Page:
11. I remember seeing a piece of straight theatre (an Ostrovsky play) once on one of my visits to Moscow, just after the dissolution of the USSR - about 1993/4 I think. The leading lady (wearing a sash with Soviet medals) entered, and before starting her dialogue., walked diagonally downstage and took a bow, then walked back upstage (without turning her back on us), and started the scene. Wonderful!
  12. Ha ha ha! This is reminiscent of the highly partisan "claques" of audience members in the height of the Romantic ballet in Paris in the 19th Century - scuffles and fights between auduence members over the relative merits of their favoured dancers were not unknown 😉
  13. BRB then uses "Artist" to indicate an hierarchy: First Artist Principal Artist and so on. The entry level "Artist" is to the corps de ballet, but I really like the practice of calling even corps members "Artists". Because they are!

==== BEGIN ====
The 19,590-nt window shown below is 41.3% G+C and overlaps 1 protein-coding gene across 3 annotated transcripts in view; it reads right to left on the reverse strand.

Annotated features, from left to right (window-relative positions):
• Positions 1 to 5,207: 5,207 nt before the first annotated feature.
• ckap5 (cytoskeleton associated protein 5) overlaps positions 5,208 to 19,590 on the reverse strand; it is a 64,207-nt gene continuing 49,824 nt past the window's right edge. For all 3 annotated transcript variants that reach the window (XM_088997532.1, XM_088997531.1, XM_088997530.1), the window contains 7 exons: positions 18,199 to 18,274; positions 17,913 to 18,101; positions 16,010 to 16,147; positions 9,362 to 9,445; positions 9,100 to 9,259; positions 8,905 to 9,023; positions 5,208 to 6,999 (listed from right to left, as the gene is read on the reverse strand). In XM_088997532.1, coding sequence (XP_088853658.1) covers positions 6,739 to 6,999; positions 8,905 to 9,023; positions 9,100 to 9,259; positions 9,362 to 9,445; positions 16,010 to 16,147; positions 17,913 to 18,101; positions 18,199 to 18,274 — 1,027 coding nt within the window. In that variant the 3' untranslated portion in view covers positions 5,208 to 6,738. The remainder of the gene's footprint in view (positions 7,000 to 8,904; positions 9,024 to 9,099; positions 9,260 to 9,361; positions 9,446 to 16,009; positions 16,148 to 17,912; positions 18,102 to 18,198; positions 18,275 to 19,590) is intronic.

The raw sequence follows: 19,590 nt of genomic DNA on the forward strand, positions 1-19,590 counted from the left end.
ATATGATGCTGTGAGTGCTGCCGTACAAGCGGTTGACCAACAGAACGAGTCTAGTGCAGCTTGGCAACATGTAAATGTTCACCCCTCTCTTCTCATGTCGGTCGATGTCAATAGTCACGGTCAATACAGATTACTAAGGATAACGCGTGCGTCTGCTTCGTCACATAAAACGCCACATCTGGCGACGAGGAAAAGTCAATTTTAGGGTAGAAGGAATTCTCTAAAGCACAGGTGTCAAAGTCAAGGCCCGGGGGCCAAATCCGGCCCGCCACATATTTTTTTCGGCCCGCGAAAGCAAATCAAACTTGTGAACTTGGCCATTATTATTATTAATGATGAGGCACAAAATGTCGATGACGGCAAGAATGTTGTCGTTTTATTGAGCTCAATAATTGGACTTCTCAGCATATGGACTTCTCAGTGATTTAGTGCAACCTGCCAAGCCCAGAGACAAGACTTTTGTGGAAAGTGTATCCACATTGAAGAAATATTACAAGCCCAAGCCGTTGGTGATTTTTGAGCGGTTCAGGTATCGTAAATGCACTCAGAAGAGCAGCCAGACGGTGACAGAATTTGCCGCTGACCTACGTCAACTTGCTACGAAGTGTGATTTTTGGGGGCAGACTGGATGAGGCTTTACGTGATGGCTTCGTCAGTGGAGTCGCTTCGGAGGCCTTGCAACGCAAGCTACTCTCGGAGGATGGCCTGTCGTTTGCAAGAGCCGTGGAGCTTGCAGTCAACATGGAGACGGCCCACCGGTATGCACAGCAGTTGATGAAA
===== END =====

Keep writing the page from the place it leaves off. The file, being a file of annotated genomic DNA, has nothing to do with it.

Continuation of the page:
14. I've attended a few ballet events (ENB, BRB) which have included watching a rehearsal or a class. I've also been lucky enough to attend company class in the company of a family member, and also in the teaching workshops of a family friend. These experiences have been quite special & I know that they are a rare privilege. So I agree with you absolutely about this, Rosewater, absolutely! I find it rather concerning that parents are so rude & ignorant as to allow children to behave in the disruptive ways you describe I work partly in the theatre and spend a lot of time in rehearsals, either supervising, running them, or watching others' rehearsals. They are places of serious work, but even more, they are places where we're trying things out, experimenting, and more often than not, failing, and needing to go to the next solution or experiment (and the next, and the next ...). Failure is necessary but difficult. You need to create a safe physical and mental space in which to fail and then develop through failure to success. There needs to be a bit of "Fight Club" rules about this sort of observation: what happens in class, stays in class. So people who watch class need to be aware of the privilege, and behave correctly. My only experience as a dancer being watched by strangers in class made me even more adamant about respectful behaviour as an observer of class or rehearsal. At DanceXchange in Birmingham sometimes in the summer there would be a sequence of classes organised by an outside hirer with some well-known teachers. Young dancers from 12 upwards were permitted to attend, but so were their parents. These parents would sit in across the back of the room, chat to each other, or talk to their children in between exercises. It was rude & disruptive. I was trained to understand class etiquette: the moving dancer doing the combination always has right of way. But these parents didn't understand that and we sometimes had to dance around them in across the floor combinations from the corner. It really put me off those classes & I did mention it to the organiser.